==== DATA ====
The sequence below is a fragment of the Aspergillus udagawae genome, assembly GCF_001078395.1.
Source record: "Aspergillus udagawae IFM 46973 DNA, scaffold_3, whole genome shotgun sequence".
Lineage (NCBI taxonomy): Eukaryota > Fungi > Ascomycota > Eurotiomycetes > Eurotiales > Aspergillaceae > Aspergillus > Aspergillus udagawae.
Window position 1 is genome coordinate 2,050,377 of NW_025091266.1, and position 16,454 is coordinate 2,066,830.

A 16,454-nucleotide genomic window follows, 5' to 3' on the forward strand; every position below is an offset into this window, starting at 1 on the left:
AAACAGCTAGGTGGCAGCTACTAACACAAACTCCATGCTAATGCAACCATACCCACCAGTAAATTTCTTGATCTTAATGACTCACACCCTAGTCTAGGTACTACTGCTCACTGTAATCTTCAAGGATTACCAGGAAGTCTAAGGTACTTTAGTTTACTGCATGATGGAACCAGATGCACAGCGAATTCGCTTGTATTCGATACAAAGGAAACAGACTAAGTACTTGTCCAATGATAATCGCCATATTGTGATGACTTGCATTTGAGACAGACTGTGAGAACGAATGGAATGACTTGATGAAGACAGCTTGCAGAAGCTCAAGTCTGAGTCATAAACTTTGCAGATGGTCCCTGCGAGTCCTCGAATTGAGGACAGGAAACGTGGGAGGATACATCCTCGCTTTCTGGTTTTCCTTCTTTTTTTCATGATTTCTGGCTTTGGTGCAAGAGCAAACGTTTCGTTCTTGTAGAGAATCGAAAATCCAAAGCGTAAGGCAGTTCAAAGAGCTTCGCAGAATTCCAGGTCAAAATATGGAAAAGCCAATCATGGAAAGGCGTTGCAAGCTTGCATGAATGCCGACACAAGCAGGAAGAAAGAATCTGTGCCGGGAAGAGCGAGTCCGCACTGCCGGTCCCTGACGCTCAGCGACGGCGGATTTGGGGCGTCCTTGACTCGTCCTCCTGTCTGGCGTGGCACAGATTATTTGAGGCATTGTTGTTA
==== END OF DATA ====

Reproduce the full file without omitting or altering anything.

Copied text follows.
The sequence below is a fragment of the Aspergillus udagawae genome, assembly GCF_001078395.1.
Source record: "Aspergillus udagawae IFM 46973 DNA, scaffold_3, whole genome shotgun sequence".
Lineage (NCBI taxonomy): Eukaryota > Fungi > Ascomycota > Eurotiomycetes > Eurotiales > Aspergillaceae > Aspergillus > Aspergillus udagawae.
Window position 1 is genome coordinate 2,050,377 of NW_025091266.1, and position 16,454 is coordinate 2,066,830.

A 16,454-nucleotide genomic window follows, 5' to 3' on the forward strand; every position below is an offset into this window, starting at 1 on the left:
AAACAGCTAGGTGGCAGCTACTAACACAAACTCCATGCTAATGCAACCATACCCACCAGTAAATTTCTTGATCTTAATGACTCACACCCTAGTCTAGGTACTACTGCTCACTGTAATCTTCAAGGATTACCAGGAAGTCTAAGGTACTTTAGTTTACTGCATGATGGAACCAGATGCACAGCGAATTCGCTTGTATTCGATACAAAGGAAACAGACTAAGTACTTGTCCAATGATAATCGCCATATTGTGATGACTTGCATTTGAGACAGACTGTGAGAACGAATGGAATGACTTGATGAAGACAGCTTGCAGAAGCTCAAGTCTGAGTCATAAACTTTGCAGATGGTCCCTGCGAGTCCTCGAATTGAGGACAGGAAACGTGGGAGGATACATCCTCGCTTTCTGGTTTTCCTTCTTTTTTTCATGATTTCTGGCTTTGGTGCAAGAGCAAACGTTTCGTTCTTGTAGAGAATCGAAAATCCAAAGCGTAAGGCAGTTCAAAGAGCTTCGCAGAATTCCAGGTCAAAATATGGAAAAGCCAATCATGGAAAGGCGTTGCAAGCTTGCATGAATGCCGACACAAGCAGGAAGAAAGAATCTGTGCCGGGAAGAGCGAGTCCGCACTGCCGGTCCCTGACGCTCAGCGACGGCGGATTTGGGGCGTCCTTGACTCGTCCTCCTGTCTGGCGTGGCACAGATTATTTGAGGCATTGTTGTTA